Winnipeg Free Press - PRINT EDITION
Posted: 09/14/2013 1:00 AM | Comments: 0
As signalled by the unsubtle skull and crossbones on the gate, we're entering the danger zone.
To the left is deadly hemlock, to the right meddling mandrake roots, and in the middle are children staring agog at the guide who is reeling off the horticultural horrors of the Poison Garden at Alnwick Castle.
We've already woven through a verdant arch of entwined ivy and popped our heads into a hut full of taxidermied animals at the entrance. Now the unusual enclave rammed with plants -- from foxgloves and poppies to Helleborus -- is captivating us with heartbreaking histories; how ingesting or in some cases just touching the wrong one can end in disaster, or how Datura, for example, is poisonous, and yet is also an aphrodisiac.
Punctuating the don't-touch-anything tour is a propped-up coffin that doubles as a donation box -- all part of the brainchild of the endearingly unstuffy Duchess of Northumberland. For at the heart of this macabre collection dotted among faux gravestones is a serious program on drug abuse. So when those kids later leave talking loudly of visiting a garden "where everything kills people," you can bet this creator of the garden opened a decade ago will be beaming.
"That's exactly what I like to hear and what I set out to do," the Edinburgh native enthuses, as we wander around the grounds of what's been the seat of her husband's family (the Percys) for the past seven centuries. "Grab attention and then educate by stealth."
Grab attention, she certainly does herself. Only seconds after meeting the duchess -- who likes to be known simply as Jane North -- not only does she quickly enthuse about how she has "a licence to grow drugs" (from cocaine to marijuana and magic mushrooms for educational purposes), but also how she has recently conjured up the "ultimate" marketing tool.
"I'm being scattered on the Poison Garden when I die," she laughs blithely. "Then they can say, 'She's here and she haunts it.' Talk about making use of my life and death."
I'm not entirely sure if she's joking, but what is certain is how the duchess has been on a passionate mission for more than a decade to drive interest in this bucolic but economically challenged part of northern England. As well as the small, but thoroughly entertaining Poison Garden -- inspired by her visit in the '90s to the famous Medici family-built one in Padua, Italy -- she's also the architect of a $63-million scheme including the centrepiece fountains fast heralded as the "Versailles of the North."
She may like to be known as Jane (and always points out how the garden is its own charity and separate to the castle), but it feels like this type of ducal overload belies such a plain name. Today, the cascade is in full throttle surrounded by hornbeam hedges and children rushing to play with toy diggers and trucks at its expansive base, transferring its water around the pathways. Adults check out the encyclopedic array of plants (from clematis to roses) that are part of the transformation of these 18th-century walled gardens, which also boasts a Jamie Oliver Ministry of Food eatery.
Even then, as if there weren't enough wizardry in the garden alone (and plenty big enough to accommodate the 800,000 visitors it draws annually, one of the most popular in the country), a short stroll away looms the drama of the ochre-hued Alnwick Castle itself, most notably known in recent years for the Hogwarts setting for the Harry Potter films.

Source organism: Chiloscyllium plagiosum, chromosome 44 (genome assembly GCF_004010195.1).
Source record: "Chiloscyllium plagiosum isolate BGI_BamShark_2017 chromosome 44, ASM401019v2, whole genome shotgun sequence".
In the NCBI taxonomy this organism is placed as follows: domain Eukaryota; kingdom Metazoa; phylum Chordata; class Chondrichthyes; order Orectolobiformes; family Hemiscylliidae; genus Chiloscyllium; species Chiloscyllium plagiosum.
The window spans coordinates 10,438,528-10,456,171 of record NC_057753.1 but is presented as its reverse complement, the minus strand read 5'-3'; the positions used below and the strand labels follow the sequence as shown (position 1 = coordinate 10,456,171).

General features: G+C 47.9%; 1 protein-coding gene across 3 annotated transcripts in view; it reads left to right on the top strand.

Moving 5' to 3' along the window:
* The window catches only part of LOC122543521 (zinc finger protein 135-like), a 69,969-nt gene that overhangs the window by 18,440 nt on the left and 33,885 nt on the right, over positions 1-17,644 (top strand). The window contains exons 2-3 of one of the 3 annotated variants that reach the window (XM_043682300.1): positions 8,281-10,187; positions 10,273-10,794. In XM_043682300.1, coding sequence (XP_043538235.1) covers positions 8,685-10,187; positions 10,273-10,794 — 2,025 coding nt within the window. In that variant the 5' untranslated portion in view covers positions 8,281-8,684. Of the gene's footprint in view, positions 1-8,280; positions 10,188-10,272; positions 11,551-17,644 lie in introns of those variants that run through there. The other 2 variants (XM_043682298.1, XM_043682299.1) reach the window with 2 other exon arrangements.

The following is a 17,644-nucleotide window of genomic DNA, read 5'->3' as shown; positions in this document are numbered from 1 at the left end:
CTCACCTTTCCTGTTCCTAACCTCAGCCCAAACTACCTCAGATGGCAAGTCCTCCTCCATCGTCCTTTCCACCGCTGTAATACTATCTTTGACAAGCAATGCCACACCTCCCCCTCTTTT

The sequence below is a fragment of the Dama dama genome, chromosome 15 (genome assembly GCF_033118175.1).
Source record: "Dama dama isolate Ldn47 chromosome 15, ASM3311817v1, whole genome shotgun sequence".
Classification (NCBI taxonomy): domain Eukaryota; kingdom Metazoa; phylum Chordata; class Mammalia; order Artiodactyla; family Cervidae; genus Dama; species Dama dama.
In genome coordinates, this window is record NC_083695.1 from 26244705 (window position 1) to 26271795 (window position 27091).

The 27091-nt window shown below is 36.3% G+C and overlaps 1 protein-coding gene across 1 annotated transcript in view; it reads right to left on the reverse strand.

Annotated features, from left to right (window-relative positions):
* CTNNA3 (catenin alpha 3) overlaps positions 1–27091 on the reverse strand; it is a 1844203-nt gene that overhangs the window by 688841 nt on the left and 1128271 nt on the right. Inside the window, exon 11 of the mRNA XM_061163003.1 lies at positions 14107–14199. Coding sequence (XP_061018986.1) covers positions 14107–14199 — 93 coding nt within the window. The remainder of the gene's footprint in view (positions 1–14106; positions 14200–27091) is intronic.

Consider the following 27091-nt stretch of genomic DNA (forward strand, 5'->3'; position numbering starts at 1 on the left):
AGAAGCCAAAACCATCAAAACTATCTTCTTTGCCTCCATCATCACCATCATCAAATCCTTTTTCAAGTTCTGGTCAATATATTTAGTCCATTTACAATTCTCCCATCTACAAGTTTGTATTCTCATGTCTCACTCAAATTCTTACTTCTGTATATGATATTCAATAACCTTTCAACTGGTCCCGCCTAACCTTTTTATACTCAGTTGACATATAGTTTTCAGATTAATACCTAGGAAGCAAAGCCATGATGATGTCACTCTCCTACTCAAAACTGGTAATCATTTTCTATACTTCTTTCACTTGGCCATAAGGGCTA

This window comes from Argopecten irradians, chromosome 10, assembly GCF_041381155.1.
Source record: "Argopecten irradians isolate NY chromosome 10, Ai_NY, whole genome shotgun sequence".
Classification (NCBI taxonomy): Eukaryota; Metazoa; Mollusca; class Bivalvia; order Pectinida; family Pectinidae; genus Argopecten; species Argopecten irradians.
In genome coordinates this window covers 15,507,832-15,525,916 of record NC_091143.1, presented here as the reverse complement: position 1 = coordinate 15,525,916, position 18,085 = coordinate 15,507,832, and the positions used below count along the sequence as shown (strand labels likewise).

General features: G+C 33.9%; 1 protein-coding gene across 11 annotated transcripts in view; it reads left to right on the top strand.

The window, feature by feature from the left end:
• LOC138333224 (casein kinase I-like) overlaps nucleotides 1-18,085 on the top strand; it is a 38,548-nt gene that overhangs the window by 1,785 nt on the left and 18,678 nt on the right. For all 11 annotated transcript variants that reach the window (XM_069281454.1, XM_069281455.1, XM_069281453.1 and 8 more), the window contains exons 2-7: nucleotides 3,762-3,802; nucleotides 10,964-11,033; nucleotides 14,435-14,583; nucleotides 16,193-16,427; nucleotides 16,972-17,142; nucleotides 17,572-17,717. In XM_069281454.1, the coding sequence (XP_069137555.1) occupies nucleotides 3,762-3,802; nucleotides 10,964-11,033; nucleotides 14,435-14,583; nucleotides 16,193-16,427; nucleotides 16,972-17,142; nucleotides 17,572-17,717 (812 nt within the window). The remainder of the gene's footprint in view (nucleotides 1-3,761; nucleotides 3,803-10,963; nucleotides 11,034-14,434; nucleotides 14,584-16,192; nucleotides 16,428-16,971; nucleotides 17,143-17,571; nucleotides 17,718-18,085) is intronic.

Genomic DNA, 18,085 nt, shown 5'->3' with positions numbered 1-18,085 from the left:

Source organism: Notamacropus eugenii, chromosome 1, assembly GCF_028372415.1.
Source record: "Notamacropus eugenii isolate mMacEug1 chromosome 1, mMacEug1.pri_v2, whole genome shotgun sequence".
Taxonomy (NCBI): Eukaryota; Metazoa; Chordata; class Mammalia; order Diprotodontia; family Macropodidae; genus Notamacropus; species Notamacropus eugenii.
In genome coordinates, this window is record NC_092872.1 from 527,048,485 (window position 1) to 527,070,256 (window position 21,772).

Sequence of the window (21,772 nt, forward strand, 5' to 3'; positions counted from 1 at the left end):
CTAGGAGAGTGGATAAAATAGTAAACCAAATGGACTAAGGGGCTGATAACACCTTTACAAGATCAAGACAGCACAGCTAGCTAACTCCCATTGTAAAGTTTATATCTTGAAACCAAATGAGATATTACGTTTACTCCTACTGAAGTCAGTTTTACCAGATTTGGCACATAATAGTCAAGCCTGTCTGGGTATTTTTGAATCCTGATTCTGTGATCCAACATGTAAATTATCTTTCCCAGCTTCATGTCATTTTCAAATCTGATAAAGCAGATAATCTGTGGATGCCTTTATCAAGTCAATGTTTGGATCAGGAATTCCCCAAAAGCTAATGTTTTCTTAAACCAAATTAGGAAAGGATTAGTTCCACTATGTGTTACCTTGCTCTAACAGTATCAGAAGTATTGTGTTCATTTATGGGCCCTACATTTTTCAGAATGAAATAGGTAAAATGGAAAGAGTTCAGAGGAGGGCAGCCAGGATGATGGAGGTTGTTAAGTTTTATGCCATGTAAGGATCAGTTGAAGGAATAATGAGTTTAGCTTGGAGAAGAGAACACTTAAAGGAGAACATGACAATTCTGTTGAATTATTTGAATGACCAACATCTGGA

Up there, it's time for broomstick training as the children whirl around the grounds of the 150,000-acre estate, some designed by the famous landscape gardener Capability Brown. Inside, the gilt-dripping stately rooms of Ralph Percy, 12th Duke of Northumberland, are equally rammed either with 14,000 books in the library or with weapons. Ancient pistols and rifles are pinned on every inch of the room to look more like an arts and crafts pattern than a guard chambers.
From Turner to Canaletto, there's also a virtual shrine to classic artwork. (The duke, after all, famously sold Madonna of the Pinks, Raphael's Renaissance masterpiece, to the National Gallery in London for $55 million a decade ago.) Other rooms, such as the formal drawing-room, feel as if the family has just left the room and are plump with personal photographs.
Of course, that's likely Jane's personal touch, too. As well as the gardens, the duchess has also lent her name to the fun and fruity side of owning such a palatial spot -- from her creation of a marmalade jammed with an aphrodisiac to the cheeky offering of cocktails in the giant Treehouse restaurant to the side of the gardens. (What's your poison, Dirty Jane or Desirable Jane?) There's even a Deadly Jane skin-care range, and a run of successful books called The Poison Diaries, with the author Maryrose Wood.
Returning to the garden, it's worth losing yourself in the maze of the bamboo garden. Once you work out the circuitous routes, you'll spy a saying that's absolutely made for the way the unusual duchess lives her life: "Only dead fish swim with the stream."
And with England enviably wallowing in stately homes, you'll soon discover this is no standard visitor attraction swimming with the stream either.
-- Postmedia Network Inc. 2013
Republished from the Winnipeg Free Press print edition September 14, 2013 E1
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